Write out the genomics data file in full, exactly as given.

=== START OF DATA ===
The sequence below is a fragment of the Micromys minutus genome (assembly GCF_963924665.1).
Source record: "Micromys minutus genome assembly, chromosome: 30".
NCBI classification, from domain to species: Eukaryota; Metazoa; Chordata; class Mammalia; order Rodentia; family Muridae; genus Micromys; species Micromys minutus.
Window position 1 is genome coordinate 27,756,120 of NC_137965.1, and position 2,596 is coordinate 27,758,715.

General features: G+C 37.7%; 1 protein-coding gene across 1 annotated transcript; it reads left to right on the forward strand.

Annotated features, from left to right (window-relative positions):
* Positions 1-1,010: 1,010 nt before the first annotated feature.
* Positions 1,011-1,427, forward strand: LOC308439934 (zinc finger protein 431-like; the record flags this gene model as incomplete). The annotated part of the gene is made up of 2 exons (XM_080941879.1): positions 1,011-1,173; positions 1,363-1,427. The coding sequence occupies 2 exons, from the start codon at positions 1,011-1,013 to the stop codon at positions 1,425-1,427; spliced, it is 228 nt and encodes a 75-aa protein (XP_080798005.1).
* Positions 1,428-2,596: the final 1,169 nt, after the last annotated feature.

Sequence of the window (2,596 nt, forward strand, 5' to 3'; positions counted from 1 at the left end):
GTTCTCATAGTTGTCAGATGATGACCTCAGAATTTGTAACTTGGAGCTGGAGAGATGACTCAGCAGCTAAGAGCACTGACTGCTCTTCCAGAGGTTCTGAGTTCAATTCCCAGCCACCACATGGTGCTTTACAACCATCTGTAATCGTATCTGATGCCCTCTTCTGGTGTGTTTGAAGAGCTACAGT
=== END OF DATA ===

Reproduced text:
The sequence below is a fragment of the Micromys minutus genome (assembly GCF_963924665.1).
Source record: "Micromys minutus genome assembly, chromosome: 30".
NCBI classification, from domain to species: Eukaryota; Metazoa; Chordata; class Mammalia; order Rodentia; family Muridae; genus Micromys; species Micromys minutus.
Window position 1 is genome coordinate 27,756,120 of NC_137965.1, and position 2,596 is coordinate 27,758,715.

General features: G+C 37.7%; 1 protein-coding gene across 1 annotated transcript; it reads left to right on the forward strand.

Annotated features, from left to right (window-relative positions):
* Positions 1-1,010: 1,010 nt before the first annotated feature.
* Positions 1,011-1,427, forward strand: LOC308439934 (zinc finger protein 431-like; the record flags this gene model as incomplete). The annotated part of the gene is made up of 2 exons (XM_080941879.1): positions 1,011-1,173; positions 1,363-1,427. The coding sequence occupies 2 exons, from the start codon at positions 1,011-1,013 to the stop codon at positions 1,425-1,427; spliced, it is 228 nt and encodes a 75-aa protein (XP_080798005.1).
* Positions 1,428-2,596: the final 1,169 nt, after the last annotated feature.

Sequence of the window (2,596 nt, forward strand, 5' to 3'; positions counted from 1 at the left end):
GTTCTCATAGTTGTCAGATGATGACCTCAGAATTTGTAACTTGGAGCTGGAGAGATGACTCAGCAGCTAAGAGCACTGACTGCTCTTCCAGAGGTTCTGAGTTCAATTCCCAGCCACCACATGGTGCTTTACAACCATCTGTAATCGTATCTGATGCCCTCTTCTGGTGTGTTTGAAGAGCTACAGT